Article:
Have you ever played a sport where you threw, hit, or kicked a ball? You will have heard the maxim, “keep your eye on the ball”. It’s harder to hit something if you are looking somewhere else. Similarly you learn to focus on where you want the ball to go after you’ve connected. This may be done with your eyes, but also with a stance or body posture. If you have played the game a lot you will get to the place where you simply hold the intension and your body carries through to direct the ball to the proper place.
Riding a horse or driving a boat or car is similar; you need to look where you want to go, rather than where you are afraid of going. The horse or the vehicle will inevitably follow your eyes either way. You must focus on the way around tree you want to miss, not the tree.
It may seem simple to set an intention and focus on it, but life is full of distractions. Sometimes they are external like the tree, and sometimes they are internal, like your fear of the tree.
I recently saw a classic W.C.Fields routine where he is supposed to open a new golf course by taking the first shot off the tee. However, he has never played golf and is very easily distracted. It’s clear that he is too nervous to really want to hit the ball. All the distractions are excuses to put off something he would rather not do. It is his internal lack of focus that allows the obvious external distractions to be effective.
External obstacles that we must navigate only distract us when we are internally fearful. Our fears will alter the perceived situation, minimizing the positive possibilities and exaggerating the negative, drawing our attention away from our intention and guiding us into that huge tree.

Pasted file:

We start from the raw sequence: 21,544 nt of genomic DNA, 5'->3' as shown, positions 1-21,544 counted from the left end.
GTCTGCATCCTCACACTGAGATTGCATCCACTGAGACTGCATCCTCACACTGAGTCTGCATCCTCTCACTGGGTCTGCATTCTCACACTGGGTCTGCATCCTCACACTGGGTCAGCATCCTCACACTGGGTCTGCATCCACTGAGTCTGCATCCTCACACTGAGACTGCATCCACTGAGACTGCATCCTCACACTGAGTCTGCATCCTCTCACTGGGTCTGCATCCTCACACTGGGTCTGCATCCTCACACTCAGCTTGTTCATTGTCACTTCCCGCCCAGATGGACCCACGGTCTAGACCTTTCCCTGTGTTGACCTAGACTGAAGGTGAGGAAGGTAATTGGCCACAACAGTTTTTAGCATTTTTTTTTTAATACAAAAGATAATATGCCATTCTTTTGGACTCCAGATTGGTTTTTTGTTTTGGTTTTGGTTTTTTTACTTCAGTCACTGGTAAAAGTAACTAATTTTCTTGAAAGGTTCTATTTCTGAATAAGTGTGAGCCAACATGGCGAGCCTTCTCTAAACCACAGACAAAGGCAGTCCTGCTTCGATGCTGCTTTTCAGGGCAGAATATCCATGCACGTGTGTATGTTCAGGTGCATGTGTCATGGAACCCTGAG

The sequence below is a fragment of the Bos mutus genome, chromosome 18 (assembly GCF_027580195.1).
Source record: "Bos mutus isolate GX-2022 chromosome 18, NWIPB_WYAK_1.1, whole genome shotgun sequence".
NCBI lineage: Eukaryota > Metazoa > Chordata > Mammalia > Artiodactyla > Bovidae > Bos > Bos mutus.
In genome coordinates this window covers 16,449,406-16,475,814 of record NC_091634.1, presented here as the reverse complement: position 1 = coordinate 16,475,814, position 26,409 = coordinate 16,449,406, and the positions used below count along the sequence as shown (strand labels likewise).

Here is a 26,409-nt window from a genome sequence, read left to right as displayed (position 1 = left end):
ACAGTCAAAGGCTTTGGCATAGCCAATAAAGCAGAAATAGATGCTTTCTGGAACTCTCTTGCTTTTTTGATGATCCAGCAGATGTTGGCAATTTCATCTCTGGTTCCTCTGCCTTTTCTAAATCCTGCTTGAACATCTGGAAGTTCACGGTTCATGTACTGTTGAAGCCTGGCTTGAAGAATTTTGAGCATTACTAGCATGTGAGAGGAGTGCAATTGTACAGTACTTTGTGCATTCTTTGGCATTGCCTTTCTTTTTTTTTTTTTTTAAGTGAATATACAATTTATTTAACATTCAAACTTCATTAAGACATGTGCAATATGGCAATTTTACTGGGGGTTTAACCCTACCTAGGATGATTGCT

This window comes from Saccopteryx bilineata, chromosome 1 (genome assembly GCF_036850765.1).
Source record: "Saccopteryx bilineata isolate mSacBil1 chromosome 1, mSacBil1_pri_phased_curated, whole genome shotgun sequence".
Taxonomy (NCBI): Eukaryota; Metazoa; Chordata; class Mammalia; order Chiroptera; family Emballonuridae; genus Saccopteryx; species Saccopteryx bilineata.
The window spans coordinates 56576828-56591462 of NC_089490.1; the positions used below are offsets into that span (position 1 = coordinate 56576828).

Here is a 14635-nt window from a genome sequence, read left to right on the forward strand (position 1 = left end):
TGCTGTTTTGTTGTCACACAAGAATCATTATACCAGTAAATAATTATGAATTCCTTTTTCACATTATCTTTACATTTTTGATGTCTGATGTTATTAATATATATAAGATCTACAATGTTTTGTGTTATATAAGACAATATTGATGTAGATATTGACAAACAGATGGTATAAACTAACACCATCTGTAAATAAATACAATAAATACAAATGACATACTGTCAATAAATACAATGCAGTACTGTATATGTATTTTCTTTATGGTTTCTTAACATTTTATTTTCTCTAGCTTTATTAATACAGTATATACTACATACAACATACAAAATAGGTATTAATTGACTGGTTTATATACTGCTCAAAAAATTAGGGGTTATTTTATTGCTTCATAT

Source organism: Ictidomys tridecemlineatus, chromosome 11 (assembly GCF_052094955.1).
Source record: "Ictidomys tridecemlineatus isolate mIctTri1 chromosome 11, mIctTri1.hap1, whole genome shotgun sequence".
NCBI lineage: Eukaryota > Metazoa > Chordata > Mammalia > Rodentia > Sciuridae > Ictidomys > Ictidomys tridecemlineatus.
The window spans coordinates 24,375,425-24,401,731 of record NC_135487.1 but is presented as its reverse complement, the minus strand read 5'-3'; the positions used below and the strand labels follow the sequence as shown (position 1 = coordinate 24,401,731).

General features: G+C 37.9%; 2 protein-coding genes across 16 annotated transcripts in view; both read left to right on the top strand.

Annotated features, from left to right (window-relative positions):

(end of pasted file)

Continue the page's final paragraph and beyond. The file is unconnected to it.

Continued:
Human beings are complex. We operate on many levels at the same time: physical, emotional, mental and spiritual. Some parts of each level are conscious, and others are unconscious. While we may have a clear conscious intention and goal, the various unconscious aspects may be focused in a different direction. This focus is sometimes attractive, wanting something different, and other times resistive, reacting to associated fears.
One of the aspects of self knowledge that comes from inner inquiry, is learning what all these secondary intentions and fears are, so that you can sort them out, and forge a unified intention, and compensate for anything that tends to throw you off.
When you have internal distractions, other people can move you from your core intention by engaging a secondary or unconscious intention. Pride often works this way. If our sense of self importance trumps our intention to accomplish particular tasks, we can be easily distracted and loose our way. Fear and anger can also often have this affect.
Working in groups, creating ceremonies, or in personal relationships, take time to sort out what the really important intentions or goals are, and which are secondary. Without judgement you can maintain focus, trim what’s distracting, and focus on what supports the core intention.
The better you know yourself, the more clearly you will be able to define and focus on the intentions that truly serve you, truly express your essential self and the fewer handles there will be for external distractions to lead you off course. With a focused intent, free from fear, you will come safely through any obstacles and arrive successfully at your goal.